Since their start in the late Eighties as two-thirds of the influential electronic outfit Black Dog, Plaid's Andy Turner and Ed Handley have been pegged as thinking man's artists. Unfortunately they've also fallen victim to some lazy terminology like IDM, meant to describe an amorphous genre called "intelligent dance music," which is really just techno music appropriate for both the home and the club.

Their rare but always great experimentation with vocals has long made the duo a favorite of Björk, who appeared on their 1998 album Not For Threes. But on Spokes they tease the listener with only one vocal cut, the icy opener "Even Spring." It's a fascinating song that morphs Luca Santucci's utterances into different tones and, seemingly, different genders.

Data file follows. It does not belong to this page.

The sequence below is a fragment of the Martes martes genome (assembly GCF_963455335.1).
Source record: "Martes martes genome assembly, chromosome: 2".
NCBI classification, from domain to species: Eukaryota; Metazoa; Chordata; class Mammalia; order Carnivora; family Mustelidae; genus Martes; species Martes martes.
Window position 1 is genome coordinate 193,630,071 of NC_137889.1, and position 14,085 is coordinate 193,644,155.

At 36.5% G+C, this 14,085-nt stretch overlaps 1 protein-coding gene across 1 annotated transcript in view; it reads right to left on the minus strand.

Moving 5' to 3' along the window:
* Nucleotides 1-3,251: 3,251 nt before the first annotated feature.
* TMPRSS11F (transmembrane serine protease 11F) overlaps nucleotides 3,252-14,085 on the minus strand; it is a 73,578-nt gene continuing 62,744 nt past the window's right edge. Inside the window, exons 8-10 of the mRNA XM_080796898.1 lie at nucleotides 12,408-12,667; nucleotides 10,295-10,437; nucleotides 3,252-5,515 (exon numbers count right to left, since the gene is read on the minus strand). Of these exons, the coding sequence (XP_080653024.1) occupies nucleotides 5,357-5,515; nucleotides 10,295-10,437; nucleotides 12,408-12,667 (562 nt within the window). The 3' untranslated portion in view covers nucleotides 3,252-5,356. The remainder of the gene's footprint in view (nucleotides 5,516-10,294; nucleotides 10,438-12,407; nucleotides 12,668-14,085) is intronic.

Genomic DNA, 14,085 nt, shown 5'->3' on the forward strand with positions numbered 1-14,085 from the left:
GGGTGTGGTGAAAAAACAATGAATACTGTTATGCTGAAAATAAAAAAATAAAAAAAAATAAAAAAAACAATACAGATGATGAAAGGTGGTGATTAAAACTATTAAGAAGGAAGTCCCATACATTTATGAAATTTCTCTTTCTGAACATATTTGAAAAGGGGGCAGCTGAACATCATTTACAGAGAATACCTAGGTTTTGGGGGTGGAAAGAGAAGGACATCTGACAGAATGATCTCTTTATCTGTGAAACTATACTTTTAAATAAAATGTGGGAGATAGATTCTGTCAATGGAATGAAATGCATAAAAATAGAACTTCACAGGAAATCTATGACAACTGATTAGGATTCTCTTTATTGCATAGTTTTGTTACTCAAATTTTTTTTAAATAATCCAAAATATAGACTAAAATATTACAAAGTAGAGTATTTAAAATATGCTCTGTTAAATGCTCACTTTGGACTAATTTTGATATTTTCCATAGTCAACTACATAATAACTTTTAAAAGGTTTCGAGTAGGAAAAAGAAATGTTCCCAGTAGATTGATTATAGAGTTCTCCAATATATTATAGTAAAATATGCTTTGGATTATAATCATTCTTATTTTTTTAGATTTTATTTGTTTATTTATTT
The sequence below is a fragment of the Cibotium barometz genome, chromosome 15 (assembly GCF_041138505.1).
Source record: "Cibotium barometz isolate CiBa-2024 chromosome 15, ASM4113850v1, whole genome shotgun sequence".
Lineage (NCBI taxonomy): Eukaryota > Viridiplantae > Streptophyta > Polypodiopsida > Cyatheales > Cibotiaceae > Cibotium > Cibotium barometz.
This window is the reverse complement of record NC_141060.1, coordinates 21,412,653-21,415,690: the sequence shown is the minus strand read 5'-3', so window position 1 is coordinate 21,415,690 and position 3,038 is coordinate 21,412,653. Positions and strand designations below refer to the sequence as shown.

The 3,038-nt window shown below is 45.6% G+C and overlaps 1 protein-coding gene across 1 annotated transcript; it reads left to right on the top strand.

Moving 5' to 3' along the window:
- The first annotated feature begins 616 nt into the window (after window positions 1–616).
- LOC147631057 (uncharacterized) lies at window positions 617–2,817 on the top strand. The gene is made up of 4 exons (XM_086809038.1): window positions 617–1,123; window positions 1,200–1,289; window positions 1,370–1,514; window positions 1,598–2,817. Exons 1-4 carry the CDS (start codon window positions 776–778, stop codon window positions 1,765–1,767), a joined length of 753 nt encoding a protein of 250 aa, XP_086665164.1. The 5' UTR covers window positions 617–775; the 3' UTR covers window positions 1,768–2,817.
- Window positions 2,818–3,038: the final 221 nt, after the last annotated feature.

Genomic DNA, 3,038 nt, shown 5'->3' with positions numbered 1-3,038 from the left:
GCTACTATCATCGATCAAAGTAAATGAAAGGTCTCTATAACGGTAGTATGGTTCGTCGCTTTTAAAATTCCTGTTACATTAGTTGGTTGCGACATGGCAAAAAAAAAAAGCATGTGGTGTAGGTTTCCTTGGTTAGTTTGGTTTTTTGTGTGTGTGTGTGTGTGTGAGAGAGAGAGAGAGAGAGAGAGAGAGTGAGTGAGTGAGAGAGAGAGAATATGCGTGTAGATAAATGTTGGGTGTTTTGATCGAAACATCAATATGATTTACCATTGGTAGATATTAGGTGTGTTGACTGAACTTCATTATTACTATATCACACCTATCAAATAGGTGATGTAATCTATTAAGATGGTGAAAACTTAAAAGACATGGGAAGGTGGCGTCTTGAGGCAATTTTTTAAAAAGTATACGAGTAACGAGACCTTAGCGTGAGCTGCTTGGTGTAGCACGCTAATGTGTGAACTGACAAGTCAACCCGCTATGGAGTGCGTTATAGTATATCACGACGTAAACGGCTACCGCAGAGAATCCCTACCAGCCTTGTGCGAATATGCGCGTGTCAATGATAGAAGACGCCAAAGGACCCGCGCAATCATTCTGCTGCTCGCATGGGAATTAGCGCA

By the end of the album Spokes's tonal scheme grows as familiar as an old shoe, but Plaid keeps the proceedings lively throughout with its rhythmic diversity. It creates a continuum that threads from the light-stepping drum and bass pace of "Crumax Rins" to the loping hip-hop beats that surface between thick layers of Eastern-influenced strings in "B Born Droid." The duo have taken a lot of aggression out of their compositions, but not at the expense of punchy, immersive sounds that can still make an impression on a dance floor, resulting in their most easygoing and worthwhile album.

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Tamara Palmer